Scheme of arrangement

A Scheme of arrangement under Part 9 of the Companies Act 2014 is a procedure that allows a company to write off or defer debts and to deal with onerous leases and other contracts. Many of the outcomes associated with examinership can be achieved through a Part 9 Scheme, but with significantly less cost. Part 9 Schemes are much more accessible than examinership because a court order is not required to commence the process, and the company is not required to be either insolvent or to have a reasonable prospect of survival.

The steps to be taken by a company’s directors to implement a Part 9 Scheme are as follows.

  • Formulate a scheme of arrangement setting out the compromises being sought from creditors. These will typically include debts being written off or deferred.

  • Identify the different classes of creditors proposed to be affected by the scheme. The classes might typically include preferential creditors (eg. Revenue, Local Authority Rates, etc,), creditors secured by floating charges (eg. bank overdraft), and unsecured creditors (eg. trade creditors, landlords, etc.).
  • Prepare a scheme circular explaining the effects of the proposed compromise and including certain prescribed information. It would be wise to include additional information setting out the basis on which the outcome for creditors will be better in the scheme than in a liquidation scenario.

  • Summon meetings of each of the classes of creditors proposed to be affected by the scheme.The notices convening the meetings will include the scheme circular.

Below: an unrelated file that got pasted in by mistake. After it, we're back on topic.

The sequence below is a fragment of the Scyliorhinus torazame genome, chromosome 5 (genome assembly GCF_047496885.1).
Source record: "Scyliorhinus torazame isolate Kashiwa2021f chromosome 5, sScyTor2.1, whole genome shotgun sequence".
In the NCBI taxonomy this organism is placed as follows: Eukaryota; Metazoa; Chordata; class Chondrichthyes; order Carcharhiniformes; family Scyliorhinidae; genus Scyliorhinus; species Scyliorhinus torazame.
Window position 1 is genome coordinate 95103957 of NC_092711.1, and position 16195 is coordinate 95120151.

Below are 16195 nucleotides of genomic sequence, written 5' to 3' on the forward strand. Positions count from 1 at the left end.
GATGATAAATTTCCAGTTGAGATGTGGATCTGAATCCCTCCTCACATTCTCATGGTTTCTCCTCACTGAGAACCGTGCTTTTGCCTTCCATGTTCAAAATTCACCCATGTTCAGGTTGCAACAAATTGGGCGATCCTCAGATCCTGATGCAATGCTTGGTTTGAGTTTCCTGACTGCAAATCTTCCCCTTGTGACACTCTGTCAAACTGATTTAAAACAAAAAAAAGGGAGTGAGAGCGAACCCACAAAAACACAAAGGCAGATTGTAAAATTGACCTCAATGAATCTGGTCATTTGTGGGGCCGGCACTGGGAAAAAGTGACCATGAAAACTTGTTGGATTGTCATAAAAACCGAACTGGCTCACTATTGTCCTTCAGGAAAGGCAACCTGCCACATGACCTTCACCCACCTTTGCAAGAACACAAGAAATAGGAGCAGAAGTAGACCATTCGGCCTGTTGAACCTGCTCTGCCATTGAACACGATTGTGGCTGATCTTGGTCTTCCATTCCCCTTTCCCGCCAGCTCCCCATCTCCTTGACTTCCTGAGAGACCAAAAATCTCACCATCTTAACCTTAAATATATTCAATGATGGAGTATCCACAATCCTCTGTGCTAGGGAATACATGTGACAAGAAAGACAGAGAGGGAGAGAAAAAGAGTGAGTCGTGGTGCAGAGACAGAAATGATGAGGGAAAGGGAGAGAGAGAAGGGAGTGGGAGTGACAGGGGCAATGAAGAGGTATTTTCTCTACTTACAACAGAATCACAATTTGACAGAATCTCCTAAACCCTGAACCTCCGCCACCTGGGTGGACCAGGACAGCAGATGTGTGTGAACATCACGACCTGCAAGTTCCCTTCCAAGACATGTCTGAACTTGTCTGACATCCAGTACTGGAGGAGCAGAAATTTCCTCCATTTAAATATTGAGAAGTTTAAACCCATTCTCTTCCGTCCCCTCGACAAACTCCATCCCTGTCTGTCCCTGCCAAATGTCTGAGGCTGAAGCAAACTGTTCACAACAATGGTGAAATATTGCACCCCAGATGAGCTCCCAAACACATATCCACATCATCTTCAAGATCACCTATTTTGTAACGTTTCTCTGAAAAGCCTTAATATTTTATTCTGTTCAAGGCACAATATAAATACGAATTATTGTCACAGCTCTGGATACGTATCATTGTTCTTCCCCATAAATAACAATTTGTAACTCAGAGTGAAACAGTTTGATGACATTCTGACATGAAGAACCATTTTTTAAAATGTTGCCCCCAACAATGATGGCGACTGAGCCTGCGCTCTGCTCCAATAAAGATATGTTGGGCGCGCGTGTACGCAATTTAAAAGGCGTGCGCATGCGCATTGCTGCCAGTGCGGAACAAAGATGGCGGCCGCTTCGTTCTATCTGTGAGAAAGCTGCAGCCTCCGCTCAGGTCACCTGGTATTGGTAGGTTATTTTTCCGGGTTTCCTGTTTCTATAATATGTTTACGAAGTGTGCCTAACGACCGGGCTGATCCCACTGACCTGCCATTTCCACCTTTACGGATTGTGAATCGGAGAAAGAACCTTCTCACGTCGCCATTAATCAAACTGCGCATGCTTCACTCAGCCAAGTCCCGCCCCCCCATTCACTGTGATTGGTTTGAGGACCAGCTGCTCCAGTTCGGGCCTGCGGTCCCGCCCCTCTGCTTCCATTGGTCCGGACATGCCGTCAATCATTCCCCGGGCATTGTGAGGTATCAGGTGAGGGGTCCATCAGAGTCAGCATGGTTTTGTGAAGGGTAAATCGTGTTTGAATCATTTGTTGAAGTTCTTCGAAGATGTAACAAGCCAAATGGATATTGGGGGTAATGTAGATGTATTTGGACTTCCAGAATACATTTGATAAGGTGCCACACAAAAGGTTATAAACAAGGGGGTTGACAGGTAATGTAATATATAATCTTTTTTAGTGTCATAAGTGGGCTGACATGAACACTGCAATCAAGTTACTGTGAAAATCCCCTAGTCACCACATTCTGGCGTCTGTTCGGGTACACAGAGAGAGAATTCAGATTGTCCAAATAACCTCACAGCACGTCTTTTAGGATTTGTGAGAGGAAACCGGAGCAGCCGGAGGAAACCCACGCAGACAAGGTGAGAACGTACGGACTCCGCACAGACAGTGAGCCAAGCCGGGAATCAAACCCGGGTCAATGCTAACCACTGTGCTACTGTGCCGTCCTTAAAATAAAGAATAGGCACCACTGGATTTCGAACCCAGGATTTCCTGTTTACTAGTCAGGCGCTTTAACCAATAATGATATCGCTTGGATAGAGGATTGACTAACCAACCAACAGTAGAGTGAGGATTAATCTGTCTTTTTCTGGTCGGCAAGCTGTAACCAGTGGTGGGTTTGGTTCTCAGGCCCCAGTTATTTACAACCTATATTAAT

• Once the meetings have been summoned, the company may but is not obliged to apply to the Court for an order staying any ongoing legal proceedings and restraining the commencement of any new legal proceedings against the company. If the company’s creditors have neither commenced nor threatened legal proceedings then this step may be unnecessary.

  • Hold the meetings of each of the classes of creditors. If 75% of those represented at each of the meetings approve the scheme then an application is made to the High Court to make the scheme binding on all of the company’s creditors.
  • The scheme becomes binding on all creditors once it is sanctioned by the Court and notice of it being sanctioned is served on the creditors and on the CRO.

It is worth noting that the Revenue, local authorities, and government departments are explicitly permitted to vote in favour of Part 9 schemes.

For information about schemes of arrangement or to discuss how we can help you please contact Declan de Lacy at or by telephone at 01 531 1111.